Four Things I Wish I Knew Earlier About My Pelvic Floor


The pelvic floor, what exactly is it? And, why should I care?  These were some of the questions I asked myself.  The pelvic floor is not an area that’s commonly thought of and it’s even less commonly discussed.  The pelvic floor is a bowl-shaped group of muscles that sits inside of your hip bones.  Why do we need it? It’s responsible for many things, including but not limited to: supporting the abdominal contents, allowing for the passage of waste, allowing for the passage of babies, sexual function, support of the skeletal system, posture, and connecting the “core” to the lower body and upper body.  The 4 things I’m discussing today aren’t an exhaustive list of what I wish I knew earlier about my pelvic floor, but they’re some of the most important things I wish everyone talked about.

  • The Pelvic Floor is Part of a Greater System of Support.  The pelvic floor is part of a system of support that stabilizes us as we move.  This system, the deep lower core, is made of the diaphragm (the main muscle for breathing), the transverse abdominis (the deepest abdominal muscle), the multifidi (the deepest layer of back muscles) and the pelvic floor.  It creates a cylindrical shape: diaphragm on top, pelvic floor on the bottom with the transverse abdominis wrapping around the sides to the front and the multifidi creating the back. When we use this system to its fullest potential, we create the most efficient and effective way to gain actual stability within our body.  Think of the deep lower core as the base in which your outer system (arms, legs, head) moves upon.  The stronger the base, the more freely we can move.  Because this system the base of our support, it is also one of the most important components of our posture.  Your pelvic floor holds up your head!  Think about that! How does that happen?  Your pelvic floor and diaphragm are essentially (in ideal posture) stacked in line with each other with your diaphragm stacked over your pelvic floor and with your head stacking on top of the diaphragm. We can’t achieve ideal posture without addressing the function of the pelvic floor and its relationship to the rest of the body.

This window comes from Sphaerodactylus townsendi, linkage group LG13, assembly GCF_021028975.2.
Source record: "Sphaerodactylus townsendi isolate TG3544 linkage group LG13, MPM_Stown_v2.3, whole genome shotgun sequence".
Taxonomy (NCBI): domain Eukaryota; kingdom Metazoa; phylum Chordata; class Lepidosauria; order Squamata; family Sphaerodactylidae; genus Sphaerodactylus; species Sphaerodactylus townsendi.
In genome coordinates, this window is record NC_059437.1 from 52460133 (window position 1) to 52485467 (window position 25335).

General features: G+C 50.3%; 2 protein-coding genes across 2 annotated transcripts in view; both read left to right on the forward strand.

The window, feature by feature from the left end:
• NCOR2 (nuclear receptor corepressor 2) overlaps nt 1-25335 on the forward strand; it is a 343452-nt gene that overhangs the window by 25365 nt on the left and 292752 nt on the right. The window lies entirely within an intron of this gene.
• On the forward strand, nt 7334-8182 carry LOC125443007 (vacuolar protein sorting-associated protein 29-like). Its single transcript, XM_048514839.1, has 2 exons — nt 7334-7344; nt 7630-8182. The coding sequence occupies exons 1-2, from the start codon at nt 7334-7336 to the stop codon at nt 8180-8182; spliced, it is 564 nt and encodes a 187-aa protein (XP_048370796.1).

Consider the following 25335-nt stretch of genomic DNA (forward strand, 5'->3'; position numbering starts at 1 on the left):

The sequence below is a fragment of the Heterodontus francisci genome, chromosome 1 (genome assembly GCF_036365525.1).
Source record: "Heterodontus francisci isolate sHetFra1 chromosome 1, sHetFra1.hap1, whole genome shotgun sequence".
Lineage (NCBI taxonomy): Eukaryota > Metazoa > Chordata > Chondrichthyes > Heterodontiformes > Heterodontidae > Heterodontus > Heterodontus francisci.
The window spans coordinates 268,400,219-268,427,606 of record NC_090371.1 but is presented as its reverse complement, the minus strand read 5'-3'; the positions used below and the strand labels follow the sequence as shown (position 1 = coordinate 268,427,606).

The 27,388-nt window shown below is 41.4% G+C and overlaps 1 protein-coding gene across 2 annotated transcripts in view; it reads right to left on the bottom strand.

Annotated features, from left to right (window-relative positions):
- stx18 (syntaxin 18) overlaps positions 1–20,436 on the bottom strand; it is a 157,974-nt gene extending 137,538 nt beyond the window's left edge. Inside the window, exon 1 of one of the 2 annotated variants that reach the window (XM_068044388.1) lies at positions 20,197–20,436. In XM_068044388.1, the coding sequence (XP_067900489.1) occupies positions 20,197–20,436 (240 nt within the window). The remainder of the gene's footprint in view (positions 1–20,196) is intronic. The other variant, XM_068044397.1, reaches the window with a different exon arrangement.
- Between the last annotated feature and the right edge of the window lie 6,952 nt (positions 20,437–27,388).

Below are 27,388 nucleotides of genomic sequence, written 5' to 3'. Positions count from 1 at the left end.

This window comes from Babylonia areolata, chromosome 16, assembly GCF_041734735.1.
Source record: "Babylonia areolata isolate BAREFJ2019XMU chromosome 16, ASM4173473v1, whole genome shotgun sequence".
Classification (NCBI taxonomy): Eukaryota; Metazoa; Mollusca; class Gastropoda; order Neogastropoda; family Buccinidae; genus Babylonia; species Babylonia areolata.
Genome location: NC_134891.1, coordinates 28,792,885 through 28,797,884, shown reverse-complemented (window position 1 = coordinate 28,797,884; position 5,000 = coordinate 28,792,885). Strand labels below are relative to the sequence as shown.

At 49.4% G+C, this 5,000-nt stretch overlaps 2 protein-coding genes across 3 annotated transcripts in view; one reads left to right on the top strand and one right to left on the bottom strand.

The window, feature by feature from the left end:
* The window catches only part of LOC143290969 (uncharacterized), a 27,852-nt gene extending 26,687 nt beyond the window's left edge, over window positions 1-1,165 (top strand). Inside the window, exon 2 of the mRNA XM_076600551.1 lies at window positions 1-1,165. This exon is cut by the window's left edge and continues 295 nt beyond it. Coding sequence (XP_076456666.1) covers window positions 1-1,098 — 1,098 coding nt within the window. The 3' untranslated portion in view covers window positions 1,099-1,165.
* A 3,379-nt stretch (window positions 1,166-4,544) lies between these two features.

• It Moves. Wait, what moves? Your pelvis forms an oval shape, the pelvic ring, and within that ring there are 5 joints.  There are two joints in the front formed by your two pubic bones and your pubic symphesis.  The disc (i.e., pubic symphesis) between your two pubic bones decreases the amount of compression forces that pass through your pelvis.  Your sacroiliac joints (or SI joints) create two joints on the back side of the pelvis. The SI joints connect the two halves of the pelvis to your sacrum.  The final joint is at the bottom of the sacrum, where it connects to the tailbone, or coccyx.  While there’s movement in all 5 joints in your pelvis, the tiny little joint made of the coccyx and sacrum is the most mobile of the 5.  (If you’re questioning whether the pelvis moves, place your hands on the back side of your pelvis and squat down.  The backside of the pelvis widens as you squat and narrows as you stand - the only way this can happen is if there is something happening within the pelvic ring).  The reason the coccyx is the most mobile part is because of where the muscles in the pelvic floor attach. Not all of them have a direct attachment on the coccyx, but many of them do and the ones that don’t are still connected fascially.  If the pelvic floor isn’t involved in your movements (which happens!), this joint can fuse and create a A LOT of dysfunction, including incontinence (bowel and/or bladder), difficulty during childbirth, sexual dysfunction, pelvic organ prolapse, postural dysfunction and many other things we’d like to avoid.

  • The Common Dysfunctions of the Pelvic Floor ARE NOT NORMAL This. Is. Important.  Our society is very good at giving us the impression that as we age, we naturally lose control of our bowel and bladder.  We are told that because we had a baby, or 5 babies, that we will no longer be able to jump, laugh, cough or sneeze without leaking.  We’re told that sex is sometimes painful for certain women and that we need to somehow figure out how to enjoy it more.  And we’re told that there are products, and surgeries, out there to help us and that’s the best we can get. NO. Just, no!  If you have a dysfunction in your bicep, whether it’s weakness or tightness, you don’t jump straight to surgery or just brush it off.  Your pelvic floor should be treated no differently.  (This is not to say that surgery is never the appropriate treatment.)  Even though these symptoms are common in our culture, they are not normal, and you never need to “just live with them.”

  • You Can Improve Its Function This is something I want you to always, always, always remember!  You already have everything you need to get improved pelvic floor function.  If you’re experiencing any of the symptoms I discussed above, you do not have to live with them! One of the best parts of addressing these symptoms (besides learning how to laugh without leaking, of course) is discovering how empowering it is to build a relationship with this part of your body.  It holds so much more than physical strength; it helps give you life - literally and figuratively. 

So, what’s the next step? Reach out to me!  And, talk to your friends, talk to your family, and talk to your doctor.  Talk!  Pelvic health is important, and we all deserve to know about it.  My email is or call the Well Set front desk to get scheduled! 720.739.0745

Jace Buzek